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Is Book Perfection in Your Midst?

by | Apr 20, 2016

Could your quest for perfection in your writing be your Achilles’ heel?

Are you waiting for the perfect words … the perfect scenario … the perfect dialogue … the perfect setup … the perfect solution … the perfect ANYTHING to be in place before you commit or continue on a book or writing project?

Could your quest be an excuse for choosing not to begin?

If you are, why? If “perfection” must come from your eyes, will it be generated from the eyes, the experience of your reader? Could the reaching for the holy grail of perfection be really a shield … and excuse to not go forward or to complete something that you are currently working on? Something, gulp, that could open you and your work up to criticism?

In last month’s blog post, I shared with you a media situation where I was on a TV show and I ended up revealing how my 19-year-old son died, connecting it with a local tragedy that was unrolling to viewers’ eyes and ears as I was being interviewed. What I didn’t include in the blog, or tell the TV audience, was that year had been my year from hell.

One of my partners had embezzled moneys from a loan that I personally guaranteed. Her theft ended up costing me in excess of one million dollars—we lost:

  • our home
  • our antiques and art
  • all our investments
  • the cars

We sold everything we had to pay off the loan where she had siphoned moneys. And, I lost my health with three surgeries within six months, one for cervical cancer. On top of it, I was also under contract for my second book with Simon & Schuster—a contract that I was struggling with and behind on my timelines. I was one stressed out emotional and financial mess as I tried to keep my business going that employed ten others—all dependent upon me to be creative and bring in new clients for them to work with.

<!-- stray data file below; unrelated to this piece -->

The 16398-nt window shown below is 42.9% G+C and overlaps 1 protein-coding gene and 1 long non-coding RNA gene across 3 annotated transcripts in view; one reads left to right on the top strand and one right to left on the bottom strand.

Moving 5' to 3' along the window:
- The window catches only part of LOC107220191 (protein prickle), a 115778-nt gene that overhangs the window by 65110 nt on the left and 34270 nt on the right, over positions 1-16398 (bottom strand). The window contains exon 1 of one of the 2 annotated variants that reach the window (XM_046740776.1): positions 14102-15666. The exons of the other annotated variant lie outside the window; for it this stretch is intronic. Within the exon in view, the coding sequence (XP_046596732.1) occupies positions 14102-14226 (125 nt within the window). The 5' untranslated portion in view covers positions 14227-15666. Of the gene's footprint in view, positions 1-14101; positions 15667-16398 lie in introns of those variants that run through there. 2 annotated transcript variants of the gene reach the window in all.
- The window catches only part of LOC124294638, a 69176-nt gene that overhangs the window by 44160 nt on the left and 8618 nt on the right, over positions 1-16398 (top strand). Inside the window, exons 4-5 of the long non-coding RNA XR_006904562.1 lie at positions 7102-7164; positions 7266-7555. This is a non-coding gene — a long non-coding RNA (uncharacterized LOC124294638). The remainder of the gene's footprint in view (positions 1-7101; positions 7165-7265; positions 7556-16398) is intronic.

One morning, a humongous display of flowers arrived at my front door. With it was a note from my editor saying she would arrive the following week to be with me, to work with me, to finish my book. The one that I wanted to be “perfect.” After all, this was going to have a multiple city book launch and lots of events were planned. She just said, “We will get it done.” And we did.

Was the book perfect? No.

Was it good enough? Yes it was—at least for my editor and publisher. And for me, where I was, it was—and my family needed the second half of the $75,000 advance that was hooked to it plus I desperately needed something that I could stamp “done” on.

Professional is required. Perfection is not.

I don’t know of an author who doesn’t want to go over the book “one more time” – surely, there is a “t” that didn’t get crossed in it or the tense is wrong in a sentence. After all, 17 edits have been done, one more won’t hurt. Right?

Wrong. Your book doesn’t have to be perfect. What it does need is to get out in the marketplace, generating sales, recognition for it and you, creating SuperFans for it and your future work. Perfect—no … professional—yes.

The odds are, your book will never be perfect in every way—what it needs to be is good enough … good enough to get your book ball rolling. In your next edition, you can do another tweak, but get it out there.

If you don’t, if you choose to sit on your book with constant tweaking, reedits, in search of the missing “t” and “i”, windows will close. Your competition—yes other authors in your genre are competition—will suck up your space and moneys that could have come your way if you had moved sooner, quicker.

The truthiness: perfectionism is procrastination. Being in front of the wave, or at least on it, is a heck of a lot better than being in the after-foam where the buzz has crested and crashed.

You won’t be able to get near perfection; to have the opportunity to kiss it; or to experience its juiciness unless you just begin. Start. What you create just may be delicious to the eyes of the reader as he or she tastes your words, your story, your ahas and revelations. You’ve created magic for them. My take: that’s perfection.

Get started. Begin. Continue. Put it out there. And starting working on “next” …

Photo: pixabay.com

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